I could and would lose everything and everyone for feeling and thinking like this…
But when you’ve got nothing left to give and nothing left to live for, losing what’s left doesn’t seem so scary.
I’m a young independent woman, marriage and love shouldn’t bother me right? Wrong.
When your family rejects you and you’ve no one there by your side to see you through those tough times, it’s hard to justify the life choices you made.
When everyone around you has someone, it’s hard being no one’s one.
I’ve never had much trouble in titling poems. I struggled with this one because the only appropriate title would be his name but that’s not an option.
I have my arrogant pride and fear of embarrassment to thank for my refusing to ever admit something like love. Which is why this poem flowed so easily this morning.
It’s a feeling I’ve lived with for so long and gone through countless times… every single time.
It’s quite something being able to get together as a collective group of English teachers. Trainee teachers, NQTs, HODs, university mentors, PhD graduates all sat round a sticky table at the RISC creatively writing and sharing. It’s really honestly quite lovely.
After a few warm up tasks we were set off with the task of writing without stopping for 15 minutes. We could use what we’d created from the warm up tasks as springboards to the larger writing task or we could go off on another route.
A couple of things influenced this piece of writing: I decided to channel the first line of Gabriel García Márquez’ novel Love in the Time of Cholera, Thomas Mann’s novel Death in Venice naturally came to mind also when thinking about this almond smell. I’d also been dying to write a poem about the cherry blossoms in Japan and the beautifully eloquent geishas for a while now so that concept was in the back of my mind.
What I decided to do then was just merge all of those together.
Initially I was going to divide it up into stanzas and formulate a poem… but once I started writing I just kept going. I wanted to get out on paper exactly what I saw and felt rather than worrying about lines and stanzas and punctuation.
So I’ve kept it as the narrative paragraph that it is. It’s a little different to how I’m used to writing, but I tried.
I’m never able to get a good nights sleep. It seems impossible for my brain to just switch off and let my body recover.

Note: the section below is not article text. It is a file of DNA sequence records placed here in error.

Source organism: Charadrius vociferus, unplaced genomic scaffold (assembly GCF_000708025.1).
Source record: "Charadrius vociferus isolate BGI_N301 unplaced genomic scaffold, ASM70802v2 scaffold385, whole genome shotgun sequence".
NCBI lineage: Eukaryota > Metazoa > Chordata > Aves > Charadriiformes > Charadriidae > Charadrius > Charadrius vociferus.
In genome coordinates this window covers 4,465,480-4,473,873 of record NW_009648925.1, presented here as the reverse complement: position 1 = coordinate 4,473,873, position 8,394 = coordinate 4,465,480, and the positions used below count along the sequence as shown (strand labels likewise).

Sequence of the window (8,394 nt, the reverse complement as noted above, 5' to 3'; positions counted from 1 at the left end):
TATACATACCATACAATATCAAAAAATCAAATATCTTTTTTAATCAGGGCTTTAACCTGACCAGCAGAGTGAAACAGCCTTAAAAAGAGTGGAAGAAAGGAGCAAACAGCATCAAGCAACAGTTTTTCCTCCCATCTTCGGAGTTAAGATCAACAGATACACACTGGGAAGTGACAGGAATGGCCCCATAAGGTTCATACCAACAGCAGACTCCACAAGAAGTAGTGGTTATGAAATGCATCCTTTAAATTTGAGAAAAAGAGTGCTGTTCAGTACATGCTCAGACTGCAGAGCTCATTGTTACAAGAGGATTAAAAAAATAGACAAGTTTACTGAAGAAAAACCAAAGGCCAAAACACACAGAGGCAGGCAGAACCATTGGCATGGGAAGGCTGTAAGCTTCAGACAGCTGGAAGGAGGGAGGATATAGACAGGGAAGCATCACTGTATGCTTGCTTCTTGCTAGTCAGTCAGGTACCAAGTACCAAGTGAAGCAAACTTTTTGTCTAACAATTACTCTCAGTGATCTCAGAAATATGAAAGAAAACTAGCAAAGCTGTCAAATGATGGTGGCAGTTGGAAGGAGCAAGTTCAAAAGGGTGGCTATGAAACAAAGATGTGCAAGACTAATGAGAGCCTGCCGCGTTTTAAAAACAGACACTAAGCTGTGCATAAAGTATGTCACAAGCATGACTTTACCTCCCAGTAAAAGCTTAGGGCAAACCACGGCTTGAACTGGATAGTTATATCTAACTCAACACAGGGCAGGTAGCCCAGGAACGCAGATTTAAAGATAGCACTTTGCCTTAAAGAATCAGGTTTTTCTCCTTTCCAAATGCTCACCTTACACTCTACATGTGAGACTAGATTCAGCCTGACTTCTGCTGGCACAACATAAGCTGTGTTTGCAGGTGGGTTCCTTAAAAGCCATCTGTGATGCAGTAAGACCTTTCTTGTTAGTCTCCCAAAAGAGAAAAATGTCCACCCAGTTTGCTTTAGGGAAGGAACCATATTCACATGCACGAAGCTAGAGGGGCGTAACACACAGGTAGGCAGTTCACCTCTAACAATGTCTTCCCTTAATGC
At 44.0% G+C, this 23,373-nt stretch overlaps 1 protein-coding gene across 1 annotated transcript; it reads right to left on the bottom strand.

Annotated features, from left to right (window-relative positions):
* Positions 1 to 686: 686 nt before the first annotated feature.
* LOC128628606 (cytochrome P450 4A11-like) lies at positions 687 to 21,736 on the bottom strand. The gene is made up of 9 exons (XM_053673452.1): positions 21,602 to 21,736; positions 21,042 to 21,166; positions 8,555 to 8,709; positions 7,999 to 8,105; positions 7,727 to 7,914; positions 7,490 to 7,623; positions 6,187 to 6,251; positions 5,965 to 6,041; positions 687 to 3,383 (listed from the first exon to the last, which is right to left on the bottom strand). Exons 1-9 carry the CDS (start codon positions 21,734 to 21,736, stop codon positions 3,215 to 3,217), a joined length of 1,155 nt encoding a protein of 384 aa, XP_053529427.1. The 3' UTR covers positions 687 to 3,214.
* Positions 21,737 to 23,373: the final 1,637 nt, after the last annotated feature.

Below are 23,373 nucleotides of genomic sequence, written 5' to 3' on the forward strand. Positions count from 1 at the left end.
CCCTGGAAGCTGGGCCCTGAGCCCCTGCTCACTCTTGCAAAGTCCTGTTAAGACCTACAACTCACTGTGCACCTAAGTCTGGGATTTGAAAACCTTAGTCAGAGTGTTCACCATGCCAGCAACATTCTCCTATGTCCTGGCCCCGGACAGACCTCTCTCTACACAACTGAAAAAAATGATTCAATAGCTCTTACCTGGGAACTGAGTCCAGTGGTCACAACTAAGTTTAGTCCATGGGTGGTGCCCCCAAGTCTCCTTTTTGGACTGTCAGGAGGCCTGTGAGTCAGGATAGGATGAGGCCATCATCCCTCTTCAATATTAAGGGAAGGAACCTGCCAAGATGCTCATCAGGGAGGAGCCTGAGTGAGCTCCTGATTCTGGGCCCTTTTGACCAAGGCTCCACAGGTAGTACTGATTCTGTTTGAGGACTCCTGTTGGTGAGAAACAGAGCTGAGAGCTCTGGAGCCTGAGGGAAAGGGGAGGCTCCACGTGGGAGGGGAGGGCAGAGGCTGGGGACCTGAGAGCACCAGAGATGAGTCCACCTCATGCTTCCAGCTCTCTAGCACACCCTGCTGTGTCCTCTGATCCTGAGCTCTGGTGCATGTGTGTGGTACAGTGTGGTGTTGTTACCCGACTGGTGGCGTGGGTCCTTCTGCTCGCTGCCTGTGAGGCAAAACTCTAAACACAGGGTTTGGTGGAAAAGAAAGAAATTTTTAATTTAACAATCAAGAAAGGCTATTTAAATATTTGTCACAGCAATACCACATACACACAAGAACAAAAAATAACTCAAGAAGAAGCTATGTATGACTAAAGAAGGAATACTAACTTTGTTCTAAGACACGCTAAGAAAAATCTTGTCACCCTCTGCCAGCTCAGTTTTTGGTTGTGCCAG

I’m making it a habit to write when my mind won’t shut off, when the demons tear my mind apart, when memories and past hurt surfaces.
Welcome to my mind at 2am…
I have an affinity with all forms of pagan mythology, be in Greek, Roman, Egyptian, Maya, Babylonian, Nordic, and the list goes on.
Something about the way these ancient civilisations explored and explained their understanding of the world and it’s history, had always sparked something in me.
The level of depth and reason and creativity held within their myths and legends strikes me and leaves me always in a state of awe and wonder.
The element of mystery, and mysticism, and confusion, and magic… it’s all just so utterly beautiful.
One of the stories I actually grew up with and was fascinated with was that of Persephone and Hades. I would read this story over and over and over again. I found such pain, and such charm in this particular story despite its blatant underlying darkness.
I understand scientifically how the seasons work… but as a natural pantheist and a bit of a tree hugger, this myth for me makes more sense.
I had dreamt of seeing this sculpture most of my life so being able to travel to Rome and actually witness its lure first hand was just purely enchanting.
It only seems right. I had a good hard think about who I would say symbolises International Women’s Day for me. I couldn’t narrow it down to one single woman.
So I decided not to.
And Frida Kahlo.
These women came to mind as being important to me. A few days ago I started work on this poem, and decided to ask M to also write a poem on Frida. His was truly wonderful, but he’d taken a slightly different perspective than I had. I fully expected that which is why I asked him to write.
What followed was a very intense, very emotive conversation about Frida. It’s been a while since I’ve had my views and beliefs challenged by someone I view as my equal in every sense of the word. It was refreshing.
It’s been a while since I’ve written a poem so purposefully obscure and pompous. Some people drag it out of me.